I am writing an artificial intelligence application and I need a forked linked list of objects searchable in both directions. An object of type A will point to one or more objects of type B and objects type B can point to one or more objects type A. The network of objects must be added to and grown by the user and an object of type B can be removed and replaced by a new subnetwork. I have no idea how to do this.
Years ago in C I wrote a linked list of functions as follows:
typedef void (*wordPointer)(void); // define a pointer to a void function
wordPointer X; // create such a pointer X
later in a function
(*X)(); // heres the link in a function pointing to the next function in the list
I did not quite follow what you were explaining there, for starters have you considered using java.util.LinkedList
Joined: Mar 15, 2009
First place i looked was linked lists. Didn't seem to do the job. What I need to know is how do I modify a linked list. My list has forks and branches (multiple pathways). With AI you can start with a premise or axiom and search forward through rules and relationships to see if you can find an answer. Or you can start with a hypothesis (at the end) and search backwards through relationships and see if you can prove it from the axiom. You usually want to do both. But I also need to break the chain in the middle and insert a more complex set of rules and relationships as the knowledge grows.
It would be easy if I could make dynamic pointers to structures as with Pascal or C. But I am completely new to java (3 weeks).
I will paste a GIF diagram to see if it explains it better.
Joined: Mar 07, 2009
I seriously doubt that you will be able to trivially use any of the collections classes for this kind of data structure. Extending an existing collection would, IMO, not be the best option either, but this is obviously a debatable point.
From your post it seems like you have done similar work in C/Pascal. It would be much easier to do such a data structure in Java given its object oriented nature and easier memory management. If I were you I would start looking at the source code of LinkedList to get an idea how to implement it. If you know the semantics of the data structure, it should not be too hard for you.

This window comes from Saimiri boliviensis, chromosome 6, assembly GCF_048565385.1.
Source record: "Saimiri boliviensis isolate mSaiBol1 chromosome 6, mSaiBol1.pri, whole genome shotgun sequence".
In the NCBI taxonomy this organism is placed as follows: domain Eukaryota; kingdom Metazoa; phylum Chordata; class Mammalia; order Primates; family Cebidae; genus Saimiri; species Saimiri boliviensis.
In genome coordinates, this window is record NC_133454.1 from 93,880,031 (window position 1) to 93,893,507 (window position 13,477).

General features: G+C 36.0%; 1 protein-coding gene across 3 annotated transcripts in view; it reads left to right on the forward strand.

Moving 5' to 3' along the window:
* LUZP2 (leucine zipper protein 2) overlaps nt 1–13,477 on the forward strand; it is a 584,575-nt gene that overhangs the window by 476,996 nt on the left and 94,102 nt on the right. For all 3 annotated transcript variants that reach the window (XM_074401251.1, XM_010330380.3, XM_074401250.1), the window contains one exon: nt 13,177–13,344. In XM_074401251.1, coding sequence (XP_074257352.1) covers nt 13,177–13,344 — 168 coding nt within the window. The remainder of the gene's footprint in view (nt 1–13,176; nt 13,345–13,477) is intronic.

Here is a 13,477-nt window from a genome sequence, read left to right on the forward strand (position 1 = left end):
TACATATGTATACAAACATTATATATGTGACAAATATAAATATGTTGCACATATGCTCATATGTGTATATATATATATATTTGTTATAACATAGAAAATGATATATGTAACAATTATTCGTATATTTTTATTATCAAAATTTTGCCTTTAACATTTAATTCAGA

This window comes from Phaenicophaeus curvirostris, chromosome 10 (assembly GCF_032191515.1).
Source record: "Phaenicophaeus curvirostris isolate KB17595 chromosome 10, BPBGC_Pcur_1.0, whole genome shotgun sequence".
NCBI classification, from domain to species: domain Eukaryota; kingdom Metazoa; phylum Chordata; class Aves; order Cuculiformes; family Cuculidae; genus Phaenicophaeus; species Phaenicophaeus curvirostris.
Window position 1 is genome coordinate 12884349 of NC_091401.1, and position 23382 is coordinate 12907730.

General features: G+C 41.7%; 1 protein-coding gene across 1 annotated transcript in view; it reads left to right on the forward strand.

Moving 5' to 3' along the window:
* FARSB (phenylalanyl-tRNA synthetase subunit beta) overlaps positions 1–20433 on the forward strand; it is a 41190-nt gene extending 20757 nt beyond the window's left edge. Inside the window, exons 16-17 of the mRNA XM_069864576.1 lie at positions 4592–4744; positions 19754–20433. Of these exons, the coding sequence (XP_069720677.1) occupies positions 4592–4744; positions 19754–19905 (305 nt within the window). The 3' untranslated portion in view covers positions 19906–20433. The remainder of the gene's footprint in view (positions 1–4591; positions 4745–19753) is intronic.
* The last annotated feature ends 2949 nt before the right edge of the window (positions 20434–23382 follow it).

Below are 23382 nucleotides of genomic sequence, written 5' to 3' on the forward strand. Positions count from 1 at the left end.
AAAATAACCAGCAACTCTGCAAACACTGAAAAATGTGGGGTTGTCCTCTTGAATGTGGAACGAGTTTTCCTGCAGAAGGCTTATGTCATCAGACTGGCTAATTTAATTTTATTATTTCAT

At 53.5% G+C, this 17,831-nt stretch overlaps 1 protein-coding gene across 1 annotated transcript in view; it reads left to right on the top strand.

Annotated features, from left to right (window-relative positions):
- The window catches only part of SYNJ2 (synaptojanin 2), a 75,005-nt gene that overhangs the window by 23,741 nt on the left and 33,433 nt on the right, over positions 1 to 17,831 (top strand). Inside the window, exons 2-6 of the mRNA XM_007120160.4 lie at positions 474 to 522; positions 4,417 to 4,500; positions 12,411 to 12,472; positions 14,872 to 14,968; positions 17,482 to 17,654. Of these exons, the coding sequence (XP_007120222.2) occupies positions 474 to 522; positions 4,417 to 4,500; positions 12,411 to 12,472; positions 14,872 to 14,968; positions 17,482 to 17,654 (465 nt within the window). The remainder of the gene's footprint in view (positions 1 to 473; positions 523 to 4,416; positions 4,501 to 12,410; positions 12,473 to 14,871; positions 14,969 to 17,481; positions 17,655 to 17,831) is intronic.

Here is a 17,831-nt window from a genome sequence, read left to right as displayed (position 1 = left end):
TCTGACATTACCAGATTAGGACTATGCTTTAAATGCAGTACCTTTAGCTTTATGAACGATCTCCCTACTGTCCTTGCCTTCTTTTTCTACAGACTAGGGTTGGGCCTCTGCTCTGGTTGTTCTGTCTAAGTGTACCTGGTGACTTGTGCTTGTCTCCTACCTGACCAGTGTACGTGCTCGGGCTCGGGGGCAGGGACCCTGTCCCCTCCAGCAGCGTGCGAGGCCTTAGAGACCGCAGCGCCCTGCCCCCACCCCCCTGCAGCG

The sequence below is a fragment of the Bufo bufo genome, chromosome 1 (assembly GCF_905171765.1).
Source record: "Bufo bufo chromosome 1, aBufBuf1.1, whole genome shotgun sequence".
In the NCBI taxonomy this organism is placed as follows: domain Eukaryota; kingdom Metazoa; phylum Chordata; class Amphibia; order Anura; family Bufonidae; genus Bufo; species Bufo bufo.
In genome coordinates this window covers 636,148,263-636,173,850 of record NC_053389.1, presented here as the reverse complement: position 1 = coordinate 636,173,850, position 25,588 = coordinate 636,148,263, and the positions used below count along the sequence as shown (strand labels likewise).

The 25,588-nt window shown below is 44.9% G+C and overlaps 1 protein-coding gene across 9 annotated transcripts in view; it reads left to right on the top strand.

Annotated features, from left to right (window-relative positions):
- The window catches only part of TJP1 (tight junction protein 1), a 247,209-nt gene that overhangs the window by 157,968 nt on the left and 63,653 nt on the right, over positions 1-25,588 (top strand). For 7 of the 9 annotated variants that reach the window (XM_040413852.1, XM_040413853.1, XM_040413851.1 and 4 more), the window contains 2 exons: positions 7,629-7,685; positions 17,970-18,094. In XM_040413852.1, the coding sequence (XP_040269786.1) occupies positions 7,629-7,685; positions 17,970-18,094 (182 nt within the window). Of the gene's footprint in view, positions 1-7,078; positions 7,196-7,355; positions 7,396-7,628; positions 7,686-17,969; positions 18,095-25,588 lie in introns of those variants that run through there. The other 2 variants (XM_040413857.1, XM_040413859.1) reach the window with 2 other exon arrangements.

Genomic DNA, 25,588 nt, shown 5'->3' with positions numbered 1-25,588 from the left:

There isn't an existing class for this in the API. I first thought about using a TreeNode, but then I saw your picture which also allows a node to have two "parents" - something not possible in a Tree.
Perhaps you can base your new class on the TreeNode interface; the only difference is that there shouldn't be a getParent() method but a getParents() method that returns a collection of all parents. And if you're going to copy that interface, please remove all references to Enumeration - Iterator is the way to go.
So what you have here is a graph. I think you'd need to implement a GraphNode class yourself (perhaps abstract and subclass it with TypeAGraphNode and TypeBGraphNode) with methods like public List<GraphNode> getChildren() and public List<GraphNode> getParents() and maybe public void replace(TypeBGraphNode n) for TypeBGraphNode. That's what comes to my mind...
Joined: Mar 15, 2009
Thanks for the help everyone. I did have a look at trees as well as linked lists. Coming from C I am used to just opening a header file to get at the source and I still find it disconcerting to chase up through several generations of classes to find the heart of the technique.
Here's what I did: I had two choices. I could write the data structure and inference engine in C and pass the data through shared data files to a Java GUI. I can hear the purists wincing, but I am an engineer and whatever works . . . Or I could stick to Java and forget about pointers and operate through integer identifiers in the class to replace the pointers. Then put all the objects (A&B) in two vectors which the inference engine can search.
I wrote a prototype in C (without pointers) which works beautifully and because it is well structured allows me to define the classes in Java. The only penalty is that without pointers the integer ID searches consume extra processing time. Looks like it is going to work and it is surprisingly compact. I will look at GraphNode classes next.